• Experience in business development and/or fundraising

The Electoral Reform Society Council

Jon WalshJon Walsh
Chair

Jon has experience as a constituency organiser and National Campaigns Officer for the Liberal Democrats. His experience has seen him working on and running campaigns across the country and in most types of election currently held in Britain including managing London for the Yes to AV campaign.

In addition to his role on the Council, Jon works in Public Affairs for the University of Southampton.

Justina CruikshankJustina Cruikshank
Vice Chair – Management

Justina is Commercial Director of The Brew, a start-up which runs membership based workspaces for entrepreneurs, freelancer and small businesses in Shoreditch.

 

Ruth KellyRuth Kelly
Deputy Chair – Campaigns

Ruth has spent the last few years making sense of international trade and tax rules and supporting campaigning to change them. She has experience working on high-profile campaigns for Oxfam and ActionAid, including raising money for campaigning across Europe to push for changes to unfair tax rules.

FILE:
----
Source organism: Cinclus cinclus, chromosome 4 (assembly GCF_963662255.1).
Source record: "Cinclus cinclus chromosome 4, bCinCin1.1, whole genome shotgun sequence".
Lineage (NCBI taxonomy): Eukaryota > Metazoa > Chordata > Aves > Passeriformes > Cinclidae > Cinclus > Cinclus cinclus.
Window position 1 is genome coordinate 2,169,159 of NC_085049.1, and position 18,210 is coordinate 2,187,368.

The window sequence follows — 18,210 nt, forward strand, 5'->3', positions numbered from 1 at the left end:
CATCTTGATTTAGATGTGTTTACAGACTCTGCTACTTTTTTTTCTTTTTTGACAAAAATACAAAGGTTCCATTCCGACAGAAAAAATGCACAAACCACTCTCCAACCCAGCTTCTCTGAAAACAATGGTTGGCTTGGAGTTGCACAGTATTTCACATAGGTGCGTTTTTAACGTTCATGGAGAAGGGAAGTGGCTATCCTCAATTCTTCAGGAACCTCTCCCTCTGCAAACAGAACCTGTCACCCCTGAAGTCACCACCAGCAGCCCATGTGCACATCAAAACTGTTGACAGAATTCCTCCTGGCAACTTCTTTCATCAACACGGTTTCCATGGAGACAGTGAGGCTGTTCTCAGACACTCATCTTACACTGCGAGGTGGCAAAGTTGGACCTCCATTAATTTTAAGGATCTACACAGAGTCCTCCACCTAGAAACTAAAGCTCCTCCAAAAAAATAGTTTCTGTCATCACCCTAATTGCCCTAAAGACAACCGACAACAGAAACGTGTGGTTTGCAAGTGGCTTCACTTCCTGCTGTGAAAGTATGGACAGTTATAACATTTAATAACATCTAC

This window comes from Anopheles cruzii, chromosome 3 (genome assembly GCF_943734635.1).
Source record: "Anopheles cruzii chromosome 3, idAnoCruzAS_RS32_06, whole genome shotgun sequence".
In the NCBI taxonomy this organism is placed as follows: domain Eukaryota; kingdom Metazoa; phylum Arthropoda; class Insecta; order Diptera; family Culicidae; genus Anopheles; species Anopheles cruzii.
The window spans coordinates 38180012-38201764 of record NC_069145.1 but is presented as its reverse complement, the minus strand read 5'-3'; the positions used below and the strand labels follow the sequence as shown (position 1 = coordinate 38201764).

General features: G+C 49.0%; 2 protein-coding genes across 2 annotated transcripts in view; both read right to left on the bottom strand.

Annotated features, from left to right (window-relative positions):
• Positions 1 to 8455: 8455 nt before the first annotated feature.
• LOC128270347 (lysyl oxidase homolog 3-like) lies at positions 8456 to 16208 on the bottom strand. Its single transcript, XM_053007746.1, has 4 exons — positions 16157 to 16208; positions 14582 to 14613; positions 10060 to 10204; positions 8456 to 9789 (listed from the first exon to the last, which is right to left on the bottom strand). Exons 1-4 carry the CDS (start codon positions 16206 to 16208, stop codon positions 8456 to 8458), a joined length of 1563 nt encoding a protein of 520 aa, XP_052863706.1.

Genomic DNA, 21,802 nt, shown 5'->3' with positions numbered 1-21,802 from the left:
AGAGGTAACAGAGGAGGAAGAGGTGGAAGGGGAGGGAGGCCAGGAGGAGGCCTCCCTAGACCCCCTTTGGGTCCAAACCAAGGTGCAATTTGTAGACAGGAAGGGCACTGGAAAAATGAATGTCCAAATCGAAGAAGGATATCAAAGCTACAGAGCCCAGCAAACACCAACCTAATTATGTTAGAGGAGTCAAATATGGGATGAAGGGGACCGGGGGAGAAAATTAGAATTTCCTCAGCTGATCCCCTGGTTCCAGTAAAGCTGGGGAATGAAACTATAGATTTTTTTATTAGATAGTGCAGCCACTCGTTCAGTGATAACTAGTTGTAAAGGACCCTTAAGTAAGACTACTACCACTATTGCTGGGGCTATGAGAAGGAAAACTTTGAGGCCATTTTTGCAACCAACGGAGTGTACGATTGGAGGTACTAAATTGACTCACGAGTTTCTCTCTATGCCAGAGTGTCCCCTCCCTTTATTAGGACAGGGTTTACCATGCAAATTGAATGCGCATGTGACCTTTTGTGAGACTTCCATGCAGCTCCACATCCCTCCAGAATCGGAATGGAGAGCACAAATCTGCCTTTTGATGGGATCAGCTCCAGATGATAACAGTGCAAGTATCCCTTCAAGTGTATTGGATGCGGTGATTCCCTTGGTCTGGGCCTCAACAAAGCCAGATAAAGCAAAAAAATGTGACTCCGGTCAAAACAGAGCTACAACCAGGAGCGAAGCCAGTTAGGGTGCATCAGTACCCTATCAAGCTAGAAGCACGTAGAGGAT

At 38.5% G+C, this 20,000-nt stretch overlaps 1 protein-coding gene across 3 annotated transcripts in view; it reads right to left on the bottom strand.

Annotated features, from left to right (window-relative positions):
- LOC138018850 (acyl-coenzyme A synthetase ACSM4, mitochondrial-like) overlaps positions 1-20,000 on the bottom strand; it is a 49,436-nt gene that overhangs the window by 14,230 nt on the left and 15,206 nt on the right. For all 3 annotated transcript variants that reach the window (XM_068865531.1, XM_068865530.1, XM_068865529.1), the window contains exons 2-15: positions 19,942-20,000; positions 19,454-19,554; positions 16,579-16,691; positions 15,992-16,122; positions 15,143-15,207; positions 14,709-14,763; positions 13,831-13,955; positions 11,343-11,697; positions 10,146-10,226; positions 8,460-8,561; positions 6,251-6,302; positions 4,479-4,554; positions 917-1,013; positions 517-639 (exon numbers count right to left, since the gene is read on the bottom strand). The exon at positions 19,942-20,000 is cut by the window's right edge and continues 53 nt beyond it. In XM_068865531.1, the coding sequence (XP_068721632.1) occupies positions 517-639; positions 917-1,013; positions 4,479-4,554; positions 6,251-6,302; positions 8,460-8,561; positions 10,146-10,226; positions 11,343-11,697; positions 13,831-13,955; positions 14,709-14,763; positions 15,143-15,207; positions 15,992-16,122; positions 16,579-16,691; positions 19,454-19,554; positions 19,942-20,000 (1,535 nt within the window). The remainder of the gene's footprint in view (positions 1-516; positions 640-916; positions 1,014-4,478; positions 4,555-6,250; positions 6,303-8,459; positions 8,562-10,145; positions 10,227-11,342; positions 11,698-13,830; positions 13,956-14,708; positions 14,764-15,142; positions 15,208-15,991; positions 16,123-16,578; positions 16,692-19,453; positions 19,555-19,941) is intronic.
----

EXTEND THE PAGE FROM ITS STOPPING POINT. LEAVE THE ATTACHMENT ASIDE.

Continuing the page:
Ruth is now based in York doing research on how storytelling can help people imagine and promote different ways of organising politics, society and the economy. She’s keen to see a much wider range of people having real influence in UK politics, especially as the country moves towards a new political setup.

Andrea MARCELLIAndrea Marcelli
Treasurer

Andrea is a qualified chartered accountant and currently works for an international business consulting group managing a wide portfolio of SMEs from different sectors, including non-profit.

He is experienced at working with boards and committees, providing strategic advice and financial scrutiny.

Philip ColePhilip Cole

A linguist by background, Philip worked for 25 years for the European Parliament in Luxembourg and is now a passionate campaigner for stopping Brexit. He chairs Cheltenham for Europe and is also active in the European Movement. In the distant past, he was secretary of the Surrey Campaign for Electoral Reform and secretary of the Labour Campaign for Electoral Reform but has been resolutely non-party for many years now. He was an (unsuccessful) candidate on three occasions in local government elections – twice at the district level, once at the county level. Philip is focused on promoting the case for STV and in encouraging young people to become involved in the campaign.

Abigail EmeryAbigail Emery

Abigail is a civil servant, specialising in digital service transformation and behavioural insights, with experience in three central government departments. She currently leads on optimising digital services in HM Revenue & Customs as part of the largest Behavioural Insights team in the UK government, applying concepts from economics and psychology to improve the user experience and boost tax compliance.